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TitlePrecious metal mobility during serpentinization and breakdown of base metal sulphide
AuthorLawley, C J MORCID logo; Petts, D CORCID logo; Jackson, S EORCID logo; Zagorevski, AORCID logo; Pearson, D G; Kjarsgaard, B AORCID logo; Savard, D; Tschirhart, VORCID logo
SourceLithos vol. 354-355, 105278, 2019 p. 1-16,
Alt SeriesNatural Resources Canada, Contribution Series 20190059
Mediapaper; on-line; digital
File formatpdf; html
ProvinceBritish Columbia
NTS104J/12; 104J/13; 104K/09; 104K/10; 104K/11; 104K/12; 104K/13; 104K/14; 104K/15; 104K/16; 104N; 104O/04; 104O/05; 104O/12; 104O/13
Lat/Long WENS-133.7667 -131.7167 59.8167 58.6833
Subjectseconomic geology; geochemistry; Science and Technology; Nature and Environment; mineral deposits; metals; sulphide deposits; ore mineral genesis; mineralization; electron probe analyses; mass spectrometer analysis; mineral assemblages; alteration; serpentinization; mantle; ultramafic rocks; Canadian Cordillera; Cache Creek Terrane; Nahlin Ophiolite; Phanerozoic; Mesozoic; Triassic; Paleozoic; Permian
Illustrationslocation maps; geoscientific sketch maps; photographs; photomicrographs; plots; models; ternary diagrams
ProgramTargeted Geoscience Initiative (TGI-5) Gold ore systems
Released2019 11 15
AbstractSerpentinization of ultramafic rocks drives geochemical exchange between the hydrosphere, biosphere and lithosphere in surficial environments and at depth. Precious metals are implicated in these hydration reactions because of the well-known association between peridotite-hosted Au and placer platinum-group mineral (PGM) deposits sourced from serpentinized ophiolite complexes at surface. However, the distribution of precious metals in mantle rocks and their mode of occurrence at the onset of serpentinization are not well understood because early-stage features are typically obliterated with progressive hydration. Herein we report electron probe microanalysis (EPMA) and laser ablation inductively coupled mass spectrometry (LA-ICPMS) spot and mapping results for a suite of base metal sulphide (pentlandite, pyrrhotite, chalcopyrite), native metal (Cu and Fe) and Ni-Fe alloy (awaruite) from variably serpentinized peridotite and pyroxenite (Late Permian to Early Triassic Nahlin ophiolite, Cache Creek terrane; Atlin, British Columbia, Canada). Pentlandite and pyrrhotite occur with magmatic clinopyroxene and Cr-spinel as ultrafine inclusions (few mm) and as coarser interstitial base metal sulphides (less than or equal to 200 mm) that are enveloped by native metal (Cu and Fe) and Ni-Fe alloy. Because native Fe- and awaruite-bearing mineral assemblages require reduced and/or low-fS2 conditions, we suggest that these replacement textures document destabilization of base metal sulphide phases during the conversion of olivine to serpentine and magnetite. Desulphurization reactions decoupled precious metals from relict pentlandite at the microscale, with Ag, Pd, Pt and Au partitioning from sulphides into both awaruite and native metal (Cu and Fe) at concentrations up to 100s of ppm. New high-resolution LA-ICPMS maps also point to clusters of ultrafine PGM, tellurides, bismuthides and metal alloys that were either remobilized within the serpentinized mesh and/or represent the completely desulphidized product of ultrafine, intergranular base metal sulphide. Other PGE (Os and Ir) are mostly hosted within relict pentlandite and/or pyrrhotite that were preserved during incomplete desulphurization, along with lesser microscale remobilization of these elements into ultrafine veins. New whole-rock PGE (nickel-sulphide fire-assay; NiS-FA) results demonstrate that precious metal remobilization was limited to the microscale during the earliest stages of serpentinization, which, in the case of Au, is consistent with its low solubility within such reduced, low fS2 fluids. Precious metal mobility during the early stages of serpentinization may therefore depend on the stability of Ni-Fe alloy, native metal (Cu and Fe) and PGM. Progressive serpentinization, complete replacement of olivine and destabilization of the reduced, low-fS2 mineral assemblage likely represents an important process to liberate, transport and concentrate precious metals within more oxidized and/or sulphur-bearing fluids in surficial and deep subduction environments.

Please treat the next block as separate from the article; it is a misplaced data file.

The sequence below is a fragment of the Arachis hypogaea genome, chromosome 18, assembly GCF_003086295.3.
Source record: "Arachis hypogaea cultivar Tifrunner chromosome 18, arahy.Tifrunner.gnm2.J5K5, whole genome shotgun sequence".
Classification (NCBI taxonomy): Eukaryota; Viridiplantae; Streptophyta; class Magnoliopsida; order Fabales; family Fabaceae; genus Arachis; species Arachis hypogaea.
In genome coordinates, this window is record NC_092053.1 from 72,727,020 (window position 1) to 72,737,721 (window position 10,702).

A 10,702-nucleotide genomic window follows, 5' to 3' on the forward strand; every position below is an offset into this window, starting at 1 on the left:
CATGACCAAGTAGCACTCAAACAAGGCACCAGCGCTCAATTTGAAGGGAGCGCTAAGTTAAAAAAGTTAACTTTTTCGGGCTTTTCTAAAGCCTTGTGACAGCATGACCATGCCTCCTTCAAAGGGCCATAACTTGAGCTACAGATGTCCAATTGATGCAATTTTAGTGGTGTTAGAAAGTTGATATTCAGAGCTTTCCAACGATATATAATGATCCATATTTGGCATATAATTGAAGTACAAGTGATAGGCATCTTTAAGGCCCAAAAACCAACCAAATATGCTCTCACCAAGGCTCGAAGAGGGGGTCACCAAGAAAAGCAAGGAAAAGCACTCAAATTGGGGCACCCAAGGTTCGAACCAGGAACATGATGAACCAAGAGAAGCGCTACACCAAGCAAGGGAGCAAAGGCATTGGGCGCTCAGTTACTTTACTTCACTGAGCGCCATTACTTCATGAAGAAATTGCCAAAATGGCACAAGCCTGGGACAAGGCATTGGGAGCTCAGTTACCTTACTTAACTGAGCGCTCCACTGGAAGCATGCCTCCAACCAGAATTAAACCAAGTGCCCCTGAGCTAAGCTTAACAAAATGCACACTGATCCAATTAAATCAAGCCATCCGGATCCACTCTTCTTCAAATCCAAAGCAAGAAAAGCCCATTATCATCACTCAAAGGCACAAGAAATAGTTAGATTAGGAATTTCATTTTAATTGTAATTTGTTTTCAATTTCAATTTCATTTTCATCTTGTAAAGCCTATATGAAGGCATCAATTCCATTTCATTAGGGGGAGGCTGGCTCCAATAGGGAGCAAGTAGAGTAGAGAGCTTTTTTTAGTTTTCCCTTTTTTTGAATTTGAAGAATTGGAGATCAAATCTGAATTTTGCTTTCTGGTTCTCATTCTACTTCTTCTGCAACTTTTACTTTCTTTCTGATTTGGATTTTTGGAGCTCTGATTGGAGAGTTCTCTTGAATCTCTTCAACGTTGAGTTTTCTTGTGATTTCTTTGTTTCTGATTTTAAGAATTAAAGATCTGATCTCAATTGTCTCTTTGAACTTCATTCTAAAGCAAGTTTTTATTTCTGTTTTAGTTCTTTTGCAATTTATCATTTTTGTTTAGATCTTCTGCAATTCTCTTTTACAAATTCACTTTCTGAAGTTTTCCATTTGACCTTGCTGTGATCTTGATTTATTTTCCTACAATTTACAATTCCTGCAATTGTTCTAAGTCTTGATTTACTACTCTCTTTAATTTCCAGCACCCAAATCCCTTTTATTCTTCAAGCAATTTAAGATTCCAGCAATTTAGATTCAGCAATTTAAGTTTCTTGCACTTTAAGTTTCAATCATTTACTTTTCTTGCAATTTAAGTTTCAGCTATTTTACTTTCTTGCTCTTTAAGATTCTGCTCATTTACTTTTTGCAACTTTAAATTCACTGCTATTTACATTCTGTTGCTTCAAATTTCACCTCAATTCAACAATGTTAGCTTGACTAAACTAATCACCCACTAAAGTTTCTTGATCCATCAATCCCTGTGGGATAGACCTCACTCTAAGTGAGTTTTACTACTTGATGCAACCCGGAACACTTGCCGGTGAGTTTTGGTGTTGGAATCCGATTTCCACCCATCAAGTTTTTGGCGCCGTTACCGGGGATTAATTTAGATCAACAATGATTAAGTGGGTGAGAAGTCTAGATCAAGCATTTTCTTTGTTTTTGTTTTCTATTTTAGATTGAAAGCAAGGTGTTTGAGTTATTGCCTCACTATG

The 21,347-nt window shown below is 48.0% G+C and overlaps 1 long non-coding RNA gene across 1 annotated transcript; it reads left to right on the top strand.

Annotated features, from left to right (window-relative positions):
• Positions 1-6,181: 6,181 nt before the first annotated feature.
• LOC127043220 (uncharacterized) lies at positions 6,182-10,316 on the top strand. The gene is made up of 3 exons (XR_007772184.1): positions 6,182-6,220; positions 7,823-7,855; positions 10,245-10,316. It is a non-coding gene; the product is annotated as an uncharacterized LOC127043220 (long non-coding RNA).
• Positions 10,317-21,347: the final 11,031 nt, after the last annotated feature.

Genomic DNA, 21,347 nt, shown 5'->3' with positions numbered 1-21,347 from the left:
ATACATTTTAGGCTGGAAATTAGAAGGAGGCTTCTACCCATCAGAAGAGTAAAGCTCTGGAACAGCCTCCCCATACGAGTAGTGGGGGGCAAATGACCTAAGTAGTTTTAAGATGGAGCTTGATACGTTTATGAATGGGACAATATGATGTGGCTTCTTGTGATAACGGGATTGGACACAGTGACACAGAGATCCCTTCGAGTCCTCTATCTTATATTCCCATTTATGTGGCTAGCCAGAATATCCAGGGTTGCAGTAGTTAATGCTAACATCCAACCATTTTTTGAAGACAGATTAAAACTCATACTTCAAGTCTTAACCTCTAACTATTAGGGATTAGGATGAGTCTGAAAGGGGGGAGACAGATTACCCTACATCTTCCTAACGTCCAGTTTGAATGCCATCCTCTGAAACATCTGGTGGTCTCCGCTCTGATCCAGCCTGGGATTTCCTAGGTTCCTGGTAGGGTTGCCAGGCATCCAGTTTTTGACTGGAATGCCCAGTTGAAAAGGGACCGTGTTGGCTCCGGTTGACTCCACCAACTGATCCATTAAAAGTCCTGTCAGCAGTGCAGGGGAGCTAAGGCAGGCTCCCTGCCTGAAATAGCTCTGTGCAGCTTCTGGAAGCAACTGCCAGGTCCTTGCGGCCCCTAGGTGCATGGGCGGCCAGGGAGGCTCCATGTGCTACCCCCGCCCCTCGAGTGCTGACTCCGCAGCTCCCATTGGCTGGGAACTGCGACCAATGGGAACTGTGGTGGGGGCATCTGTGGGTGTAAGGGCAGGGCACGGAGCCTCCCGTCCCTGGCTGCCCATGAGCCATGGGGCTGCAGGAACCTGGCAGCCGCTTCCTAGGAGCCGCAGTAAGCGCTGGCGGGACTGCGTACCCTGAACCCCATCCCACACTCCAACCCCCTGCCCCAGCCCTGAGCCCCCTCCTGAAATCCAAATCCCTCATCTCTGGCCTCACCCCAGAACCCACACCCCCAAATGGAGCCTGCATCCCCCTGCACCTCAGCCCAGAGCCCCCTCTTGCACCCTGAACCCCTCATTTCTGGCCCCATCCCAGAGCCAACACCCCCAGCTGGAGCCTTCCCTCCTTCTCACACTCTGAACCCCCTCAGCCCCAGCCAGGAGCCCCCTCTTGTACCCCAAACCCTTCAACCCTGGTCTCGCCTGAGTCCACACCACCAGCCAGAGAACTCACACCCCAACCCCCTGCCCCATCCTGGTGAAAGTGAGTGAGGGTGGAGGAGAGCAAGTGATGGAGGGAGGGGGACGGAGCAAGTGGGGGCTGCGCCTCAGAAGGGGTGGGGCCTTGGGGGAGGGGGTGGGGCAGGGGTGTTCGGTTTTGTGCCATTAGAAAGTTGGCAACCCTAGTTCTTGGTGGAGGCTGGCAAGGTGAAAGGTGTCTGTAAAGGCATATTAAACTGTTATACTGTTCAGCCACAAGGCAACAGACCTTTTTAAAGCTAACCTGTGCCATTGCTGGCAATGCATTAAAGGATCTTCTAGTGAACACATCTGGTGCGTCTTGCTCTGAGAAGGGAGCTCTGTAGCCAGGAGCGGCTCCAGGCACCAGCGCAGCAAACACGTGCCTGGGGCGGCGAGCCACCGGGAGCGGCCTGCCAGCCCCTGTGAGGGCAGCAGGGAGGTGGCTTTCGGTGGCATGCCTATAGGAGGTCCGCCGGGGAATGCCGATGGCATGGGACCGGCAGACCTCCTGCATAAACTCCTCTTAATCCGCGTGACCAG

Summary(Plain Language Summary, not published)
The Targeted Geoscience Initiative (TGI) is a collaborative federal geoscience program that provides industry with the next generation of geoscience knowledge and innovative techniques to better detect buried mineral deposits, thereby reducing some of the risks of exploration. Herein we report new geochemical reports to document how metals are transported and concentrated in environments relevant to ore deposits.

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